Tommy Tuberville is headed to overtime against Jeff Sessions in Alabama’s Senate race.
The former Auburn football coach, who is seeking to win Alabama’s Republican nomination for U.S. Senate, claimed 33 percent of votes in the state’s primary election on Tuesday. Jeff Sessions, who held the seat from 1997 until his resignation in 2017 when he became Attorney General, won 32 percent of the vote. Bradley Byrne, the state’s third Republican nominee, won 25 percent, failing to advance to the runoff.
Tuberville and Sessions will face off again in the March 31 runoff election. The winner of the Republican nomination will attempt to reclaim the seat held by Democrat Doug Jones in the November general election. Jones was elected to finish the remainder of Sessions’ term after a special election in 2017.
Both Tuberville and Sessions have built their respective campaigns on their support of President Donald Trump. The football coach made headlines in January when he claimed in a radio ad that, “God sent us Donald Trump.”
The race in Alabama between Tuberville and Sessions has largely focused on which candidate was more loyal to the president, instead of discussions about state issues.
“We’re going to overtime, and I know someone who knows how to win in overtime,” Tuberville said following the results of Tuesday’s election (via MSN.com). “We’re going to finish what President Trump started when he looked at Jeff Sessions from across the table and said, ‘You’re fired.'”
Sessions responded to Tuberville in kind, saying, “Anyone can say they are for the Trump agenda. But talk is cheap. But I have fought on the great issues of our day and won. I have stood alone on facts and principles and won.”
Tuberville — a native of Camden, Ark., who also coached Ole Miss, Texas Tech and Cincinnati — has even adopted some of Trump’s xenophobic language, especially as it relates to those of Middle Eastern descent.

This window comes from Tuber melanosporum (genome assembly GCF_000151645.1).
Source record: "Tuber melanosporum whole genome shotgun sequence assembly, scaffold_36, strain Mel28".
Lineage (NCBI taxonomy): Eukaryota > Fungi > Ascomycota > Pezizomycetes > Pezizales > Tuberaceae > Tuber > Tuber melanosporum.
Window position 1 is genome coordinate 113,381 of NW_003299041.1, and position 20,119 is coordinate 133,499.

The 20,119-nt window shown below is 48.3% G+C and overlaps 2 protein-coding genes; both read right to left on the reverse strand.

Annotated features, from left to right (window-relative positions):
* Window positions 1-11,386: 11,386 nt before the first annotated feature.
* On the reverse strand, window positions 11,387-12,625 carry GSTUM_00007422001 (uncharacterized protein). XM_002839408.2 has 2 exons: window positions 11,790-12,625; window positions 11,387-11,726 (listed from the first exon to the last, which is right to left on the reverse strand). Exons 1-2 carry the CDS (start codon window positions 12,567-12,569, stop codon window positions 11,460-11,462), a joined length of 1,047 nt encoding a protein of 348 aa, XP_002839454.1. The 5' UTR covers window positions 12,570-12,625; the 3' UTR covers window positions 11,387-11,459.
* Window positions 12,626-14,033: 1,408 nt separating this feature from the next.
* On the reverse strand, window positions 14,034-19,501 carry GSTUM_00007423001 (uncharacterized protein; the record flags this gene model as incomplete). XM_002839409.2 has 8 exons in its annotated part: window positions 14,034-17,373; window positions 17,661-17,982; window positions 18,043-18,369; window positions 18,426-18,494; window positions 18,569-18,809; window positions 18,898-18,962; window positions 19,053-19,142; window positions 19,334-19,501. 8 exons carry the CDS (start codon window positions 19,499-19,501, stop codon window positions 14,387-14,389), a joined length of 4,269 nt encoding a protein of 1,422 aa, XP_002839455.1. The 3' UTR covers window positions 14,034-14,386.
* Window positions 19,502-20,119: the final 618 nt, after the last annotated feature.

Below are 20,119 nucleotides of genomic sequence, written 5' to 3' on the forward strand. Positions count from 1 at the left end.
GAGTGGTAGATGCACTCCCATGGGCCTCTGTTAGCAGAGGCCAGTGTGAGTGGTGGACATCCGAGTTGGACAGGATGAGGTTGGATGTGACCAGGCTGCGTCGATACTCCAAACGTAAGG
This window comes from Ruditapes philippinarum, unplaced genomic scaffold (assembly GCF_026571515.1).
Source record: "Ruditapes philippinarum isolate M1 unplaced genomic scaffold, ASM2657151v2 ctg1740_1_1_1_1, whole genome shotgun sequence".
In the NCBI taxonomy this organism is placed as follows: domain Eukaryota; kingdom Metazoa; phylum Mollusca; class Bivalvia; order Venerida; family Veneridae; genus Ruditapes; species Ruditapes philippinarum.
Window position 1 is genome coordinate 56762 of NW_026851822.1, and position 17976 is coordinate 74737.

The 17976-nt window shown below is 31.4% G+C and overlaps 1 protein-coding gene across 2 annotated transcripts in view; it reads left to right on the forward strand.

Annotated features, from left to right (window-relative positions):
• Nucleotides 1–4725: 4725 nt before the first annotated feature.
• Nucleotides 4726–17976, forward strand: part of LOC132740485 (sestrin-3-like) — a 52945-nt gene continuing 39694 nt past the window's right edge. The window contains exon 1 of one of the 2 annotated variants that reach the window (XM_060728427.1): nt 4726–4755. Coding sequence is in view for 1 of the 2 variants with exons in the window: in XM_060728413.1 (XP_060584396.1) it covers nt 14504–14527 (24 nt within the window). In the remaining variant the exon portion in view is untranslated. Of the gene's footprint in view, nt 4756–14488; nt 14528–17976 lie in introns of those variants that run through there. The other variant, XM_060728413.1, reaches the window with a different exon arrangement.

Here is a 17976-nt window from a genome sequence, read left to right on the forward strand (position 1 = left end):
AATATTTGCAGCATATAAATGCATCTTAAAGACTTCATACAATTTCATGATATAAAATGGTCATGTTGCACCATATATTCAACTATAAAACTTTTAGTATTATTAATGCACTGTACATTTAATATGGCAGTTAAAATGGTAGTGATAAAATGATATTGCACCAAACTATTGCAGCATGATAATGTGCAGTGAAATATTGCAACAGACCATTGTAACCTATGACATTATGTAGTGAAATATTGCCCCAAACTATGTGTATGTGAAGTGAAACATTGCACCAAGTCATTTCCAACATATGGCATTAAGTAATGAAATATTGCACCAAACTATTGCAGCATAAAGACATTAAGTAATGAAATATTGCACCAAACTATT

“They told me we got more Middle Easterners coming across the border than we do Mexicans,” Tuberville said in June (via The Washington Post). “This was before the caravans started coming. I said, ‘What are you talking about?’ He said they’re coming all over the Middle East. They’re coming across the border, and they ain’t leaving. They’re coming for a reason. Folks, they’re taking over, and if we don’t open our eyes, it is going to be over with.”
Tuberville doubled down on that sentiment in February when he claimed “Sharia Law” had already made its way into the United States.
“I’ve been in the cities, folks, you can’t drive through a neighborhood. Why? Because terrorism has taken over. Sharia Law has taken over,” Tuberville said (via Yellowhammer News). “Folks, there (are) places you can go in this country that you’re not wanted. In our country. I mean this is not the Middle East.”
That has created a difficult situation for many of his former players, some of whom have said they don’t recognize the man who recruited them and turned Auburn into a consistent power in the Southeastern Conference.
According to a Washington Post feature on Tuberville, some of his former players have wondered what the self-described salesman — who in 2012 infamously left Texas Tech recruits at dinner upon finding out he had been hired at Cincinnati — actually believes.
“That doesn’t reflect the person that I knew,” Devin Aromashodu, a former Auburn receiver from 2002-05, said of Tuberville’s comments. “It sounds like two different people.”
Former Auburn quarterback Ben Leard, whom Tuberville coached in 1999 and 2000, had this to say: “I’ve seen this guy in the heat of battle, and we’ve bled and cried together. It’s a question on all of our minds. It’s not just the African American minds; it’s in all of our heads: ‘Did he really mean that? Did Tubs type that?’
“As much as I love the guy, now he’s a politician.”
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